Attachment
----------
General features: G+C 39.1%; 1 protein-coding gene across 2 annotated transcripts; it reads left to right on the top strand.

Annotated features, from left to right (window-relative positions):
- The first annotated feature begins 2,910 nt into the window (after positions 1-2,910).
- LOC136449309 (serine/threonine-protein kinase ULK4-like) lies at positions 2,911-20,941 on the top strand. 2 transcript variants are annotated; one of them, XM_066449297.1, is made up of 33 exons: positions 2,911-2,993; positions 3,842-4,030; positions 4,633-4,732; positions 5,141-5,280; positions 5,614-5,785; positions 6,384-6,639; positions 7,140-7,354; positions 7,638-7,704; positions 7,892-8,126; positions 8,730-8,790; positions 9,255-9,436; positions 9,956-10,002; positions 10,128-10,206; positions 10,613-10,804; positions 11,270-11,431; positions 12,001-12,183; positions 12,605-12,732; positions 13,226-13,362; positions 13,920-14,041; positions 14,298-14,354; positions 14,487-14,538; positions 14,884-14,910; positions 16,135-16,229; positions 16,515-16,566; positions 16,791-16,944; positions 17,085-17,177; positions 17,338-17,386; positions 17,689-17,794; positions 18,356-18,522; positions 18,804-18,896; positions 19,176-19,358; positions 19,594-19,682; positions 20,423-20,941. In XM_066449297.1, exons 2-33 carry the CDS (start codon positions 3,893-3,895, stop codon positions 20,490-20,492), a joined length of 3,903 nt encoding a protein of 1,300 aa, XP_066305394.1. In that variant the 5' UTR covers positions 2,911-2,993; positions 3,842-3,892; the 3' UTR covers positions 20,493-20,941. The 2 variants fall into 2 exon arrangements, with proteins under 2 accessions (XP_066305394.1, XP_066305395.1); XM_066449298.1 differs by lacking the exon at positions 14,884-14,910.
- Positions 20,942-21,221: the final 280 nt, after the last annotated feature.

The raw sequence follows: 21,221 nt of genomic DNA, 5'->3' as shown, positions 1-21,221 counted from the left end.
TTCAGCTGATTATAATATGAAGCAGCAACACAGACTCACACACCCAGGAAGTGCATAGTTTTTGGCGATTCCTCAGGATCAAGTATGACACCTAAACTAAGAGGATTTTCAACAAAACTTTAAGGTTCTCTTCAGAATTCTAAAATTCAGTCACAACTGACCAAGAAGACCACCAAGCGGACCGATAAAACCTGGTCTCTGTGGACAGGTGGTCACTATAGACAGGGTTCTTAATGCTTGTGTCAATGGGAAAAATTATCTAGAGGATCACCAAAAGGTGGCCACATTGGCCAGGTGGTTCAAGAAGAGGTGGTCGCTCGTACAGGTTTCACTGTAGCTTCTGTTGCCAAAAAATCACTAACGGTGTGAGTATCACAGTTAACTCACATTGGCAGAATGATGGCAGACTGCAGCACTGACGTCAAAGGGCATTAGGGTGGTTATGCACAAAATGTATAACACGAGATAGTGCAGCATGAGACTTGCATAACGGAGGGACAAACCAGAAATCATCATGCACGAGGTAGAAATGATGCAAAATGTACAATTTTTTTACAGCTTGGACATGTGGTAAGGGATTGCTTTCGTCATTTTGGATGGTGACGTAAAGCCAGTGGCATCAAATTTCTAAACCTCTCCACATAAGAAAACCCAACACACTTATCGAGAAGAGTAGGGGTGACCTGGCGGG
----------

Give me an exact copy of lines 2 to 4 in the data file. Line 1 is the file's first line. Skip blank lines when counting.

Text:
Annotated features, from left to right (window-relative positions):
- The first annotated feature begins 2,910 nt into the window (after positions 1-2,910).
- LOC136449309 (serine/threonine-protein kinase ULK4-like) lies at positions 2,911-20,941 on the top strand. 2 transcript variants are annotated; one of them, XM_066449297.1, is made up of 33 exons: positions 2,911-2,993; positions 3,842-4,030; positions 4,633-4,732; positions 5,141-5,280; positions 5,614-5,785; positions 6,384-6,639; positions 7,140-7,354; positions 7,638-7,704; positions 7,892-8,126; positions 8,730-8,790; positions 9,255-9,436; positions 9,956-10,002; positions 10,128-10,206; positions 10,613-10,804; positions 11,270-11,431; positions 12,001-12,183; positions 12,605-12,732; positions 13,226-13,362; positions 13,920-14,041; positions 14,298-14,354; positions 14,487-14,538; positions 14,884-14,910; positions 16,135-16,229; positions 16,515-16,566; positions 16,791-16,944; positions 17,085-17,177; positions 17,338-17,386; positions 17,689-17,794; positions 18,356-18,522; positions 18,804-18,896; positions 19,176-19,358; positions 19,594-19,682; positions 20,423-20,941. In XM_066449297.1, exons 2-33 carry the CDS (start codon positions 3,893-3,895, stop codon positions 20,490-20,492), a joined length of 3,903 nt encoding a protein of 1,300 aa, XP_066305394.1. In that variant the 5' UTR covers positions 2,911-2,993; positions 3,842-3,892; the 3' UTR covers positions 20,493-20,941. The 2 variants fall into 2 exon arrangements, with proteins under 2 accessions (XP_066305394.1, XP_066305395.1); XM_066449298.1 differs by lacking the exon at positions 14,884-14,910.